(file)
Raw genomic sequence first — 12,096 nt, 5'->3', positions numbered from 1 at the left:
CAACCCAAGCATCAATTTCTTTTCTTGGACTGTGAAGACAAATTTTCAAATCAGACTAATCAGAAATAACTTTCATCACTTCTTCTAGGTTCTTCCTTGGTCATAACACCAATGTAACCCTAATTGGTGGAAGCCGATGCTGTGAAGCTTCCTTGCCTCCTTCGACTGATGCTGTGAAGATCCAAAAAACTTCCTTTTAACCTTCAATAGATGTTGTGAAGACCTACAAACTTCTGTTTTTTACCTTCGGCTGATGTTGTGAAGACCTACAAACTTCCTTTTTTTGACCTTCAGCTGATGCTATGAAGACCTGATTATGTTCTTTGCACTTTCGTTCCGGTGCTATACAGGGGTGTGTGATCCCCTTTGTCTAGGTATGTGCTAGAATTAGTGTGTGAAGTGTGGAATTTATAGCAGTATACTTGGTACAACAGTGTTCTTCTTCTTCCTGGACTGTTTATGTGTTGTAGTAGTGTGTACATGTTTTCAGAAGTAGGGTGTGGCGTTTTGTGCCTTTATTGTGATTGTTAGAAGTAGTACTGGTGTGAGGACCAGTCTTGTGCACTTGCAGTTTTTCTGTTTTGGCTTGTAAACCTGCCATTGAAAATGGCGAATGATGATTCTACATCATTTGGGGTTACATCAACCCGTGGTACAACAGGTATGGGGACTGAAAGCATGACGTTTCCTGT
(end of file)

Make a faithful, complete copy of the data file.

Raw genomic sequence first — 12,096 nt, 5'->3', positions numbered from 1 at the left:
CAACCCAAGCATCAATTTCTTTTCTTGGACTGTGAAGACAAATTTTCAAATCAGACTAATCAGAAATAACTTTCATCACTTCTTCTAGGTTCTTCCTTGGTCATAACACCAATGTAACCCTAATTGGTGGAAGCCGATGCTGTGAAGCTTCCTTGCCTCCTTCGACTGATGCTGTGAAGATCCAAAAAACTTCCTTTTAACCTTCAATAGATGTTGTGAAGACCTACAAACTTCTGTTTTTTACCTTCGGCTGATGTTGTGAAGACCTACAAACTTCCTTTTTTTGACCTTCAGCTGATGCTATGAAGACCTGATTATGTTCTTTGCACTTTCGTTCCGGTGCTATACAGGGGTGTGTGATCCCCTTTGTCTAGGTATGTGCTAGAATTAGTGTGTGAAGTGTGGAATTTATAGCAGTATACTTGGTACAACAGTGTTCTTCTTCTTCCTGGACTGTTTATGTGTTGTAGTAGTGTGTACATGTTTTCAGAAGTAGGGTGTGGCGTTTTGTGCCTTTATTGTGATTGTTAGAAGTAGTACTGGTGTGAGGACCAGTCTTGTGCACTTGCAGTTTTTCTGTTTTGGCTTGTAAACCTGCCATTGAAAATGGCGAATGATGATTCTACATCATTTGGGGTTACATCAACCCGTGGTACAACAGGTATGGGGACTGAAAGCATGACGTTTCCTGT